Mr Rifkind, the senior European politician to visit Hebron, told Mustafa Natshe, the mayor, that Britain was committed to "the self-determination of the Palestinian people" and that "all [Israeli] settlements are illegal". Israeli withdrawal was necessary for the peace process to retain credibility.
Mr Rifkind's visit is part of increased diplomatic pressure on Benjamin Netanyahu, Israel's Prime Minister, since a day of fighting in September left 60 Palestinians and 15 Israelis dead. Mr Rifkind said Mr Netanyahu had assured him Israel would implement other parts of the interim deal with the Palestinians signed last year, in addition to that relating to Hebron.
Palestinians want to force Israel to transfer three more instalments of territory, as previously agreed. That would make it more difficult for Israel to isolate the small enclaves which the Palestinians already rule.
Mr Rifkind's visit, while less combative than that last month by President Jacques Chirac of France, emphasises Mr Netanyahu's diplomatic isolation. In Hebron he said "the option of a Palestinian state must be available". He then left for Gaza, where he was due to meet Yasser Arafat, the Palestinian leader.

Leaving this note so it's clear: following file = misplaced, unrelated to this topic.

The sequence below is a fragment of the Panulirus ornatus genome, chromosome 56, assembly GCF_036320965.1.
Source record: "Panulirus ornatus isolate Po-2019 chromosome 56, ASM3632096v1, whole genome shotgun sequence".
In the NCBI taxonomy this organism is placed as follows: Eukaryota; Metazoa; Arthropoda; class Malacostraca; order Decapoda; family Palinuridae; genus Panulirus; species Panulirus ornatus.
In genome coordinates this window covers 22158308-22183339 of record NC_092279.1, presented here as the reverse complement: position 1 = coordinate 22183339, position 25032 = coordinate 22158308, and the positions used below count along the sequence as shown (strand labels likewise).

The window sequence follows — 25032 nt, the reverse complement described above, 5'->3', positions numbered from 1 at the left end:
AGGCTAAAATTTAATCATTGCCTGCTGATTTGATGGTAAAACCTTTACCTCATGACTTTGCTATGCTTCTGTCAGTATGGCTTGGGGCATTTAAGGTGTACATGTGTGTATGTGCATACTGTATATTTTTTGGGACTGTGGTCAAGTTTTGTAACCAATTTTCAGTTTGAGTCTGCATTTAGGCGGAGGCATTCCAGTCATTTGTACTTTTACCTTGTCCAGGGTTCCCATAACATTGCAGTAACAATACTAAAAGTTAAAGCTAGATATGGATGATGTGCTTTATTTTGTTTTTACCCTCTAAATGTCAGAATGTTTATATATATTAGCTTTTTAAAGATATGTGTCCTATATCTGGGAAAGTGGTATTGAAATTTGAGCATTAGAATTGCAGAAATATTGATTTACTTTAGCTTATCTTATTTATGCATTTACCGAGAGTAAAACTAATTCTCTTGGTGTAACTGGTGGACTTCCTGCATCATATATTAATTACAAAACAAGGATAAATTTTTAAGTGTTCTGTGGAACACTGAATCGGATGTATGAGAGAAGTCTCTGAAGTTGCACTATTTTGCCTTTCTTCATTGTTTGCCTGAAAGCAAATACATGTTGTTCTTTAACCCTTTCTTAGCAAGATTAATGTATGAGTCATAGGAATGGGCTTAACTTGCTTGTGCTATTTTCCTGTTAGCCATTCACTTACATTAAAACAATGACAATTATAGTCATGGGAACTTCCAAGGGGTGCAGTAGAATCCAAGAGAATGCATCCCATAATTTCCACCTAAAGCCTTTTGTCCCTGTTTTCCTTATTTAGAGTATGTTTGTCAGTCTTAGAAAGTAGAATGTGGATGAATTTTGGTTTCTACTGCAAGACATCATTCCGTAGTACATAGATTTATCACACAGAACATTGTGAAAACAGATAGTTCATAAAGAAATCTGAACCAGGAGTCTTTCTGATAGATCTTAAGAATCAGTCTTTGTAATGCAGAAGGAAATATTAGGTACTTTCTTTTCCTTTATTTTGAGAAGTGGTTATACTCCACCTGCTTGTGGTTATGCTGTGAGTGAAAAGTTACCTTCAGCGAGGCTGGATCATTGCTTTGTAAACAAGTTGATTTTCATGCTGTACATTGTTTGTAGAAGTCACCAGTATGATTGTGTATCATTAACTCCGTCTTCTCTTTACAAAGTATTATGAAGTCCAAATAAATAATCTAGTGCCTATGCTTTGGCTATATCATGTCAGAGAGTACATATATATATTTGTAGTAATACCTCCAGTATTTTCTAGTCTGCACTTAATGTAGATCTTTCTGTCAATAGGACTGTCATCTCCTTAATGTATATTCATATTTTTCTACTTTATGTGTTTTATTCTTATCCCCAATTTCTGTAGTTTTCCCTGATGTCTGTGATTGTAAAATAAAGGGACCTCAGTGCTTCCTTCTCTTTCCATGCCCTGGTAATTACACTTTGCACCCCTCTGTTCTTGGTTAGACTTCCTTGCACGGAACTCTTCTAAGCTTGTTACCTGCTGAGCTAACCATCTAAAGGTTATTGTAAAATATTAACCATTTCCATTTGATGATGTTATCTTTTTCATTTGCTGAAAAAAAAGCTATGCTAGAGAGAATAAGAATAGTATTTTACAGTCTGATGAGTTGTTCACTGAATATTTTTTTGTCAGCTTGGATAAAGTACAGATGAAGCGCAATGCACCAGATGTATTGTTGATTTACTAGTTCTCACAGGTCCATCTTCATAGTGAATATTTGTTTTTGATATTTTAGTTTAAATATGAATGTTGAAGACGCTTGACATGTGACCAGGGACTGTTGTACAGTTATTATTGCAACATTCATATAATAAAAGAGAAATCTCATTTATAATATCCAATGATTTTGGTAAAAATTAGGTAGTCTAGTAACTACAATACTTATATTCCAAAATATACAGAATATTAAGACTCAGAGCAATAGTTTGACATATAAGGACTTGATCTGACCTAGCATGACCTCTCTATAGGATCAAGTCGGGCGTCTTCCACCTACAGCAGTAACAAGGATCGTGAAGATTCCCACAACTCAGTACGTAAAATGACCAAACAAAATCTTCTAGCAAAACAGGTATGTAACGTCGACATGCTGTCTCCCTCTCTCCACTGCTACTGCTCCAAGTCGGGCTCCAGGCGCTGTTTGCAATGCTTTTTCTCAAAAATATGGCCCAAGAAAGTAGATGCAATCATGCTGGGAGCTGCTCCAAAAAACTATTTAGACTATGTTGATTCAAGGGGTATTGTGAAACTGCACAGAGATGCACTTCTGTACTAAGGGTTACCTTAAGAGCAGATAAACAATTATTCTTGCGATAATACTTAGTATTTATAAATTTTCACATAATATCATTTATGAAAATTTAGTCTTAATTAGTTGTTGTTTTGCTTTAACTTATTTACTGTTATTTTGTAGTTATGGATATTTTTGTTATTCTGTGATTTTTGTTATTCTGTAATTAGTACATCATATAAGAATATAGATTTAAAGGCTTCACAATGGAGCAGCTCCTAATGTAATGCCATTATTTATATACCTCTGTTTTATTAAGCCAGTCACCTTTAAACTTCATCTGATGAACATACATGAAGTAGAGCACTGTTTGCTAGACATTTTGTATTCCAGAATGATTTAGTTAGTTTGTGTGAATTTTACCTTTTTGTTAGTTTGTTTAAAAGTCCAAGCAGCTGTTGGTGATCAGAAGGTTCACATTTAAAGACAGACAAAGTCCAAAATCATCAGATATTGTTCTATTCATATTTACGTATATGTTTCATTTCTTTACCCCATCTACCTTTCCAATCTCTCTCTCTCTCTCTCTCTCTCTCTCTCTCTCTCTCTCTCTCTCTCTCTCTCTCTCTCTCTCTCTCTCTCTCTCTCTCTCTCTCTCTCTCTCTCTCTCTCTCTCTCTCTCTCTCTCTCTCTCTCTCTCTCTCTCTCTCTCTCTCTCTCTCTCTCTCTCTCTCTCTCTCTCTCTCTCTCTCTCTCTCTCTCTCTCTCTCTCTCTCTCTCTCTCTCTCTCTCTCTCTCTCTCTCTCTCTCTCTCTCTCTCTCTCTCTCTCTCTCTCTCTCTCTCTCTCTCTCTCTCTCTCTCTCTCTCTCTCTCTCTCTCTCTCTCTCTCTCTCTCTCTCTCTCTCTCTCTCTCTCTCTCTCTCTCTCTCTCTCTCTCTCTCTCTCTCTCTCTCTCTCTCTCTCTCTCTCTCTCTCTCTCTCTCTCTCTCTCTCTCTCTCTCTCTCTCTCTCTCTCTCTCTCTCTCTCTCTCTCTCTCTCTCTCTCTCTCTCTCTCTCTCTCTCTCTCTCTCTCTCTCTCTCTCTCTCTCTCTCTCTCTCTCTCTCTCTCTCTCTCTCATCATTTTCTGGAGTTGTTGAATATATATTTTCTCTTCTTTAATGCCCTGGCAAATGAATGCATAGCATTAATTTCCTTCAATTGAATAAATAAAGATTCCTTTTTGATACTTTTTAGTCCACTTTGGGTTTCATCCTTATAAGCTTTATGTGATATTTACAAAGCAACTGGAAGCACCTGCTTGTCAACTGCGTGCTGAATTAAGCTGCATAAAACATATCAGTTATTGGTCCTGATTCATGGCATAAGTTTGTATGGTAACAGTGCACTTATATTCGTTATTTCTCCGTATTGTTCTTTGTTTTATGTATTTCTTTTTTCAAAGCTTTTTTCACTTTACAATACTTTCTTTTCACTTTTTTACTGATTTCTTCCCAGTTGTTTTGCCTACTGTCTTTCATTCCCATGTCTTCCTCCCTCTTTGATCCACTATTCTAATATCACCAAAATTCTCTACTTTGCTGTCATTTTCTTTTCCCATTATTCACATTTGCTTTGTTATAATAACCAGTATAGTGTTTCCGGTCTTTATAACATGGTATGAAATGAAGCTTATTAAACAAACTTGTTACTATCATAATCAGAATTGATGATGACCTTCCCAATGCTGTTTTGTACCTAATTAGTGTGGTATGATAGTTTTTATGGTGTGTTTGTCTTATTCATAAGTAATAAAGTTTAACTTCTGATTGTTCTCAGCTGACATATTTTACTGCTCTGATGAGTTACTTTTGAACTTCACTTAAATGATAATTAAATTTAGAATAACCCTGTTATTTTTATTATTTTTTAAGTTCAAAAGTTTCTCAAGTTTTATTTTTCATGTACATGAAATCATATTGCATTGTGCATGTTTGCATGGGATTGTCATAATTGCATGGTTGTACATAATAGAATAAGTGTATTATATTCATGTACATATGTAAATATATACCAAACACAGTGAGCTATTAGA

Mr Netanyahu has accused Mr Arafat of delaying agreement on Hebron in the hope of greater American pressure on Israel after the presidential election.
In addition to Israel withdrawing from most of Hebron, Palestinians want agreements implemented to release prisoners and open a safe passage between the West Bank and Gaza. The deal on Hebron may be signed at the Middle East economic summit in Cairo on 12 November.
It is feared Israeli settlers in Hebron will attack Palestinians to sabotage the agreement. Near Kiryat Arba, the Jewish settlement overlooking the city, settlers yesterday threw petrol bombs at a Palestinian house, setting it ablaze and injuring five people, one critically, family members said.